Remarkable plant collector
In spring, roadside verges, hedges and gardens are bright with the myriad pinks of flowering currant, a plant so widespread that I’d always thought it was native. That’s until I took a short detour to the churchyard on the outskirts of Scone, just outside Perth, following a brown sign to the David Douglas Memorial.
It turns out it was Douglas who introduced flowering currant to Britain. Not just Ribes sanguineus, either. Douglas fir (yup, he’s that Douglas), Sitka spruce, Monterey pine, California poppy and a couple of hundred other plants are all “his” too.
The plants he discovered became fashionable with wealthy garden owners who wanted exotic novelties to show off, and spread from there. Nowadays Sitka spruce in particular, and to a lesser extent Douglas fir, are hugely important in the UK timber industry.
David Douglas started his working life aged 11 in the gardens of Scone Palace, just up the road. He went on his first plant hunting expedition to North America in 1823, still only 24. A short 10 years later he was dead, gored by a wild bull after falling into a pig-trap in Hawaii. What a way to go! How many other plants would he have introduced had he lived longer?
Memorial to David Douglas
The Memorial was built in 1841 by Douglas’s admirers to recognise his great contribution to horticulture and forestry. It stands at the top of the churchyard, not huge but imposing.
The churchyard gates are wired together, but don’t let that put you off: the wire’s just there to stop the gates being blown around, because the latch doesn’t work. Go round to the right, past what looks like a lodge [the first time I’ve ever seen one in a churchyard. Was it the gardener’s cottage? Sadly, there was no-one to ask so I’m none the wiser] and up the slope. This is one of the rare times when “you can’t miss it” is true.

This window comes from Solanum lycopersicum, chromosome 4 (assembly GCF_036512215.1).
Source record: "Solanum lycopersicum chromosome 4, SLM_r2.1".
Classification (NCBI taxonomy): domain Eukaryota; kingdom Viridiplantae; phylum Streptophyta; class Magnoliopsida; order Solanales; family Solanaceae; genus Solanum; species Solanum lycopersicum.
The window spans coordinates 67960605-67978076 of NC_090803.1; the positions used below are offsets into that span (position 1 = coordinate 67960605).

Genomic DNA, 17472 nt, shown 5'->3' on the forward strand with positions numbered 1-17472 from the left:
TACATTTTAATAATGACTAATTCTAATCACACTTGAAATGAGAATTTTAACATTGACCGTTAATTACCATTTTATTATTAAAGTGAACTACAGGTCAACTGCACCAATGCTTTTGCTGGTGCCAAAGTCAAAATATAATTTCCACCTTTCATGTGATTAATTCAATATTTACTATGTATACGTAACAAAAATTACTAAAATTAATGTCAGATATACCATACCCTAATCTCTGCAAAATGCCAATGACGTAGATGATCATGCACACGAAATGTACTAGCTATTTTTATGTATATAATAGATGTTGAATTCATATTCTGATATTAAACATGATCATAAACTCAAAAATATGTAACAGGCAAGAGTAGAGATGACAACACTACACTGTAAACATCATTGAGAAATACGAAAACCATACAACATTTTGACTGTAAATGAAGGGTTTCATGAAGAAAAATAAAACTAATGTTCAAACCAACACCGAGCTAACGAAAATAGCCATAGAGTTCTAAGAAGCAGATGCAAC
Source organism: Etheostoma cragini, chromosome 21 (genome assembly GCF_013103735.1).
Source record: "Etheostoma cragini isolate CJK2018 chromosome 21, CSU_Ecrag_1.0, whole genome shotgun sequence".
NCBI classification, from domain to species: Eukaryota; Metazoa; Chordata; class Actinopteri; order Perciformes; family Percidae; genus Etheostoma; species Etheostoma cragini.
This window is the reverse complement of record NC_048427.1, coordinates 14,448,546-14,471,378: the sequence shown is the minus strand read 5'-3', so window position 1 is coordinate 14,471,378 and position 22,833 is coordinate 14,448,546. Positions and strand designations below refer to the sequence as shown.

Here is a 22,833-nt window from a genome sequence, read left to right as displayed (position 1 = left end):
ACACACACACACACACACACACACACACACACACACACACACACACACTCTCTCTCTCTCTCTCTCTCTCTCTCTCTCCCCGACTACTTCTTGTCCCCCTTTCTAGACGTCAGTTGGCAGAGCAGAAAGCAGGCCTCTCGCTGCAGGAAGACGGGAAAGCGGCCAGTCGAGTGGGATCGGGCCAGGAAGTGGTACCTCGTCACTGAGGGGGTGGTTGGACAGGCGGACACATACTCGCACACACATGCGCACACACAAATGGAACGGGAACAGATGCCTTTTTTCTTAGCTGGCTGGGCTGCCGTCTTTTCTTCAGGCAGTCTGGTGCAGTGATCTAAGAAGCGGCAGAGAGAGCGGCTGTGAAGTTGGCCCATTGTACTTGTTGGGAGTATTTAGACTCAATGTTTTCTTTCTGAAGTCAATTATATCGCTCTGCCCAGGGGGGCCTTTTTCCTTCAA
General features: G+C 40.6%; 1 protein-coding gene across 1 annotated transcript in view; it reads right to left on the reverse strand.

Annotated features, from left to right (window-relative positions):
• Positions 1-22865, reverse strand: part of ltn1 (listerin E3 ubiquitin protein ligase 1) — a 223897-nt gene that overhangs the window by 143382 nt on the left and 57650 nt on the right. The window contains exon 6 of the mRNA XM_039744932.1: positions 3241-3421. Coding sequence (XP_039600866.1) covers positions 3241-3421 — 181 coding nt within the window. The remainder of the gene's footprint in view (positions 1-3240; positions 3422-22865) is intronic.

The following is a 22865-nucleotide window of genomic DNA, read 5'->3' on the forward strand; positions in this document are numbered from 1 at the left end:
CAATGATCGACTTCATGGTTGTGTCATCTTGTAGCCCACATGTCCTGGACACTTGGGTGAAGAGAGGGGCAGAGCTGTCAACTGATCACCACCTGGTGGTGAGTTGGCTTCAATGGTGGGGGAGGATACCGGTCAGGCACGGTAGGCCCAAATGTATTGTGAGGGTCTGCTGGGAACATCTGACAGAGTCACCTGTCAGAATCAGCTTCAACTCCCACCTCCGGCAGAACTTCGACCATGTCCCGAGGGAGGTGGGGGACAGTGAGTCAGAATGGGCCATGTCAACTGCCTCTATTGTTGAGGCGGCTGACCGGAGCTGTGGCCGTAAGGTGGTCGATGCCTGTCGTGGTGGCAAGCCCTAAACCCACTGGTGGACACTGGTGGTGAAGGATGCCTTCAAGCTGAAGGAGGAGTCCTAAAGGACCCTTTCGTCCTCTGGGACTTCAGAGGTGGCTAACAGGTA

The churchyard is open all year, oddly enough! The carefully-mown grass is slippy if there’s been a lot of rain recently. There’s a large car park next to the church with plenty of shade from mature trees.
If you want to go for a walk, a footpath along the stream starts at the car park gate and heads into a small patch of woodland; it makes a good 20 minute stroll.
Alternatively, Kinnoull Hill, a mixed woodland with miles of trails on the outskirts of Perth, is also a great place to walk. Just follow the signs up to the left as you come into Perth from the Scone direction. You need to be fit enough for a steepish climb. Right at the top of the hill there’s a cliff-top folly, built by a Victorian with a sense of the picturesque. It’s a bit nervousness-inducing if you don’t like heights but the view across the Tay is fabulous. Worth the climb.